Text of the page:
The FCC has a lot on its plate with privacy, set-top box, and the future of 5G, among other policy concerns. On September 7, Chairman Wheeler spoke  at CTIA Super Mobility 2016 about 5G and what can be done to spark what he characterized as not simply a technological advancement, but a revolution. He has been clear that winning the global deployment race should be a national priority, and the FCC is determined to do its part to achieve that, with its “proven formula” to “lead the world in spectrum availability, encourage and protect innovation-driving competition, and stay out of the way of technological development and the details of implementation.”

It makes sense that spectrum is first and foremost in the formula, because it is the cornerstone to mobile connectivity. Spectrum is the invisible airwaves that connect and enable mobile devices. Its availability is limited, and it can’t be created. As consumers become more dependent on their smartphones and the Internet of Things (IoT) ushers in billions of new connected devices, the demand for mobile data, and therefore spectrum, will surge dramatically.

Demand for spectrum could eclipse supply by as early as 2018, according to estimates from the Federal Communications Commission (FCC), as reported by the Financial Times last year. The implications of a shortage include decreased reliability and innovation. This is particularly concerning to minority communities, as 19% of African Americans and 23% of Latinos rely on their smartphone as a sole point of access to the Internet at home. For these communities, their smartphone is a gateway to healthcare services, education, finances, and much more.

The FCC’s projection and the potential unintended consequences aren’t going unnoticed. The FCC recently approved an order to make a substantial amount of spectrum available for 5G, and it is currently conducting a complex auction that will ultimately repurpose broadcast TV spectrum for wireless broadband. These moves mark notable progress, but they aren’t expected to be enough to address the looming shortage.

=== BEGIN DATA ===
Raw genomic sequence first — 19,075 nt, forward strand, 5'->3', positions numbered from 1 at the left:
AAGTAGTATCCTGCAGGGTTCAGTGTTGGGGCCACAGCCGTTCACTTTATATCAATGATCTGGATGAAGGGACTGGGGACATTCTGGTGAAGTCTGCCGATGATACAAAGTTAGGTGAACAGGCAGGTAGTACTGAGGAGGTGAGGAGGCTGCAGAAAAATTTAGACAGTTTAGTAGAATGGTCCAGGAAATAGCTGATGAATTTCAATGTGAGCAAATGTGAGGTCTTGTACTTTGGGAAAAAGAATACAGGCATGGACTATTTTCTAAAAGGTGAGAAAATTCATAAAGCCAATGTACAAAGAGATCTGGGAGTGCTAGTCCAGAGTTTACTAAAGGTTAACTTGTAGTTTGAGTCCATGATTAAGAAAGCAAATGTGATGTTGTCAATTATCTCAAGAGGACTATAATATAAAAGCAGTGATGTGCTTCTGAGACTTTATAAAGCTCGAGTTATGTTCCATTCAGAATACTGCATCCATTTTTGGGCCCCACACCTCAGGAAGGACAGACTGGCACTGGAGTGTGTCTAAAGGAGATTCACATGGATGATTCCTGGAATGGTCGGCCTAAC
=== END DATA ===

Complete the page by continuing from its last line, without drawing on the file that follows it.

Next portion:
Government agencies beyond the FCC also have an opportunity–some would argue an obligation–to bring more spectrum to market. The agencies wouldn’t necessarily have to give up their spectrum, but could potentially share it with commercial entities.

The conversation around government-private sector spectrum sharing has ebbed and flowed over the past few years, and it appears to be heating up again. When responding to a question about “what comes next” in a recent interview, Jon Wilkins, chief of the FCC’s Wireless Telecommunications Bureau, said,“[T]he big issue is federal sharing. If I could put a big star by one policy issue, it’s going to be: How does the federal-commercial sharing model evolve? … That’s going to be probably the hottest place for the policy wonks on the ongoing spectrum front.”

The FCC has an opportunity to begin molding the precedent for this type of sharing model, as it is now reviewing a proposal to auction mid-band spectrum for shared commercial use that’s currently used by the National Oceanic and Atmospheric Administration (NOAA). Should the FCC move forward, the next step in the process is to issue a Notice of Proposed Rulemaking (NPRM).